Goats Save the Ranch
by Dorothy Noe of Rhine Cliff, NY
When 1,300 working goats bolt, they spill across the bunkhouse porch, and dart into corrals before meandering back onto the range. In their wake are befuddled horses and a scampering goat herder.
Traditionally, goats provided meat or milk, but Kelly Boney’s professional herd is the weed-killing agent of the Ute Creek Soil and Water Conservation District Watershed Restoration – a project designed to contain invasive plant species and restore ranch land to grass production. When in working mode, her goats move en masse nibbling snake grass and mesquite and rearing onto their hind legs to reach the leaves of Tamarisk trees.
The Tamarisk is a lovely tree. Its feathery leaves and soft plumes of pink flowers sway in the hot western winds. Introduced to America from Asia in the 1800s for its ornamental beauty, this tenacious, quick spreading, fast growing deciduous shrub was soon used to secure riparian ecosystems; it seemed ideal.
Today, the romance has cooled and this tree is more often than not referred to by its less exotic name – Saltcedar – and designated a noxious weed. Tamarisk appear fragile but, in reality, are one tough tree. In the drought stricken west, studies estimate that a mature Saltcedar can transpire more than 200 gallons of water daily via deep taproots.
In spring, storm clouds boil out of Texas blotting the turquoise sky that shelters Kelly Boney’s 4,000 acre ranch. For 100 years, cattle and wheat sustained the Boney family. But times change. Not far from Boney’s San Jon, New Mexico home, wind turbines slowly slice the blackening air with silver blades and Boney knows first hand that flexibility and education are keys to managing the business side of ranching.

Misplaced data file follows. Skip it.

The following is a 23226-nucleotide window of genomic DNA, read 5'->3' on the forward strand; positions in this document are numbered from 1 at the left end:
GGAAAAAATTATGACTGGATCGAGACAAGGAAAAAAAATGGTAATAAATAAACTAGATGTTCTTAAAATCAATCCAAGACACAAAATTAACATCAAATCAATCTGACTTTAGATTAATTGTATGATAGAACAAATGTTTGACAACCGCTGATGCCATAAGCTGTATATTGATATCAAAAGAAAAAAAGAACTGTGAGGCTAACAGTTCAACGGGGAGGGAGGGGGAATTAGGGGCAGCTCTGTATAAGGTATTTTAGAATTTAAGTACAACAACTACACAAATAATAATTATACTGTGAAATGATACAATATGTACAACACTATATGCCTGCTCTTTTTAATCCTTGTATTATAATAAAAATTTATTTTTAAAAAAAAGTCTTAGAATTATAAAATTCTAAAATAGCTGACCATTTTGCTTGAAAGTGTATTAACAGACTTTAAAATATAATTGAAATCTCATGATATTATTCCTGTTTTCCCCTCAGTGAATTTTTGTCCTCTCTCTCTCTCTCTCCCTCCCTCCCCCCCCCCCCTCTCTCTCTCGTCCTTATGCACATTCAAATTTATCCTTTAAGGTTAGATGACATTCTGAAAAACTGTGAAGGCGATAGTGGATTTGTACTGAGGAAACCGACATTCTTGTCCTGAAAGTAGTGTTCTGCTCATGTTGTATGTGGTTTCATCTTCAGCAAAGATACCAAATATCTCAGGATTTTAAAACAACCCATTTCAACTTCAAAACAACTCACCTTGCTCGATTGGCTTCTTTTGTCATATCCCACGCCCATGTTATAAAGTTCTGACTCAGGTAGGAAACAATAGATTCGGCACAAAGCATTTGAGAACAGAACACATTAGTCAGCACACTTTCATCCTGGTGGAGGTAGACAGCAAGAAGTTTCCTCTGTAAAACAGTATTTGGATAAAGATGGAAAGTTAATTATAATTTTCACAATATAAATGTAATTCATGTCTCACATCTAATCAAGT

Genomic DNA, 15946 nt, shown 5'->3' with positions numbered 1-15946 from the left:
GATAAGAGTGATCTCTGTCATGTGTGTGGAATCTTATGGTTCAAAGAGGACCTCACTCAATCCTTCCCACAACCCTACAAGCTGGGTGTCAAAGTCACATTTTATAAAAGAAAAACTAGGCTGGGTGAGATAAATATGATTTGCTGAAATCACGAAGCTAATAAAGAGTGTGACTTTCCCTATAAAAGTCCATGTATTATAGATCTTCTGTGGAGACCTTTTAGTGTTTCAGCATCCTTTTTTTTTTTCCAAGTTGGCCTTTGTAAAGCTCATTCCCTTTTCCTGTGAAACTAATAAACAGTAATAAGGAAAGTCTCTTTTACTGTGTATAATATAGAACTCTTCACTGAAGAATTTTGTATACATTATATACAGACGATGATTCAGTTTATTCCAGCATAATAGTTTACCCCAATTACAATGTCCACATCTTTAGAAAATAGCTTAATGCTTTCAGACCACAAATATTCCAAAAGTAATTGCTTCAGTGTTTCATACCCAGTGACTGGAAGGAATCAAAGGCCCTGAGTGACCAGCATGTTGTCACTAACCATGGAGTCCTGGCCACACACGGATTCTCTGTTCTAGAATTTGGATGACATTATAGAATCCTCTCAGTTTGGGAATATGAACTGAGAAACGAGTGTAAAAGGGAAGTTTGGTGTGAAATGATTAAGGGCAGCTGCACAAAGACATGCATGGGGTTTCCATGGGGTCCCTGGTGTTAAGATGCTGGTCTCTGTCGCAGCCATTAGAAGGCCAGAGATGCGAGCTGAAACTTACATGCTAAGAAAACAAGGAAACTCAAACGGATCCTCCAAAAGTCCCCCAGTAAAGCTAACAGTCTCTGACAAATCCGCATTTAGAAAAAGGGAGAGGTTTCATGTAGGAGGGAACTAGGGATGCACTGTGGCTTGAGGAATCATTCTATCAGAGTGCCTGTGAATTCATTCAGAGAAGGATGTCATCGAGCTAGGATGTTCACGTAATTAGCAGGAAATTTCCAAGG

In 2001, Mike Delano, the driving force behind the state and federally funded Ute Creek Project, was looking for someone to herd goats as part of the effort to control Tamarisk on the wind-scoured plains of eastern New Mexico. He sought a person who knew and loved the land, could manage livestock and tolerate isolation.
Seven years ago, Kelly Boney, a 42 year old woman with a ready smile and a hearty laugh, worked in a windowless office. The hard reality of small ranch economics dictated that she work a day job to support the ranch. Her ranch was under what care her 85 year-old father could manage.
Boney, with a degree in agricultural business administration, took the job and began following the dust of 400 – 1,300 red Boer goats for six months of the year
“Mike introduced me to a professional goat herder,” laughs Boney recalling her scant training beyond a cow-punching heritage that makes her unique among goat herders. “I had a phone apprenticeship with her, but driving cows since I was a kid, I just jumped right in – and made some mistakes. You have to learn to read the land.”
Eating invasive vegetation that compete for the scant water supply and inhibit the growth of grass, goats are a biblical-age solution to a modern-day scourge. To restore the land, 1,300 goats mimic the buffalo herds that once grazed the region – breaking the soil’s crust, stomping decadent grasses, knocking over dead trees, fertilizing with their droppings and embedding seeds. And, all the while, the goats voraciously defoliate and ultimately kill the water-guzzling Tamarisk.
While the grant money for this project looked considerable, it was balanced by the price tags on many items. Beyond the salaries for Boney, Delano and a field manager were equipment and livestock: hundreds of goats, nine Great Pyrenees to guard the goats and a dozen Australian herding dogs, two off-road vehicles to follow and steer the herd and one horse when rough or wet terrain necessitates abandoning ATVs. Substantial amounts of dog and horse feed must be at hand as often the ranches were more than two hours from a feed store. There was portable fencing to concentrate the goats’ nibbling action or corral them at night, a trailer to haul everything from ranch to ranch and another trailer for Kelly to live in should there not be a bunkhouse invitation.